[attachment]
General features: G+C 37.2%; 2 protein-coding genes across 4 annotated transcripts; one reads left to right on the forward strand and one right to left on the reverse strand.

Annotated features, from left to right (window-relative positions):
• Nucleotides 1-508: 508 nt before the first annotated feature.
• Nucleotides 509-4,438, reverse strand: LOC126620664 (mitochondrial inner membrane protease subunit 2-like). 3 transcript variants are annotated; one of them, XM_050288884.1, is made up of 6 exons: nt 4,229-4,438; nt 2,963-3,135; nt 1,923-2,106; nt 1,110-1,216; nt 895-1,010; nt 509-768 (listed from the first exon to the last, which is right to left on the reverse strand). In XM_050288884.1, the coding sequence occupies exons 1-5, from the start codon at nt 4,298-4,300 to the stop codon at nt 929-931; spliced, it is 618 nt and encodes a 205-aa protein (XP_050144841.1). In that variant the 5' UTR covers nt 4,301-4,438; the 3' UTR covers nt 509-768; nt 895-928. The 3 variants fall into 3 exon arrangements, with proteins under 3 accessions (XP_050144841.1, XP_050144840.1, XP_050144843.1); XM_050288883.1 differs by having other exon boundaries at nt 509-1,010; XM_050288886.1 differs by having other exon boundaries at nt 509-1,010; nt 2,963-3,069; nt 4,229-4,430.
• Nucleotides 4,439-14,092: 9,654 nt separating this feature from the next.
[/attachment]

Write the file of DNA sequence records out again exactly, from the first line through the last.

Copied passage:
General features: G+C 37.2%; 2 protein-coding genes across 4 annotated transcripts; one reads left to right on the forward strand and one right to left on the reverse strand.

Annotated features, from left to right (window-relative positions):
• Nucleotides 1-508: 508 nt before the first annotated feature.
• Nucleotides 509-4,438, reverse strand: LOC126620664 (mitochondrial inner membrane protease subunit 2-like). 3 transcript variants are annotated; one of them, XM_050288884.1, is made up of 6 exons: nt 4,229-4,438; nt 2,963-3,135; nt 1,923-2,106; nt 1,110-1,216; nt 895-1,010; nt 509-768 (listed from the first exon to the last, which is right to left on the reverse strand). In XM_050288884.1, the coding sequence occupies exons 1-5, from the start codon at nt 4,298-4,300 to the stop codon at nt 929-931; spliced, it is 618 nt and encodes a 205-aa protein (XP_050144841.1). In that variant the 5' UTR covers nt 4,301-4,438; the 3' UTR covers nt 509-768; nt 895-928. The 3 variants fall into 3 exon arrangements, with proteins under 3 accessions (XP_050144841.1, XP_050144840.1, XP_050144843.1); XM_050288883.1 differs by having other exon boundaries at nt 509-1,010; XM_050288886.1 differs by having other exon boundaries at nt 509-1,010; nt 2,963-3,069; nt 4,229-4,430.
• Nucleotides 4,439-14,092: 9,654 nt separating this feature from the next.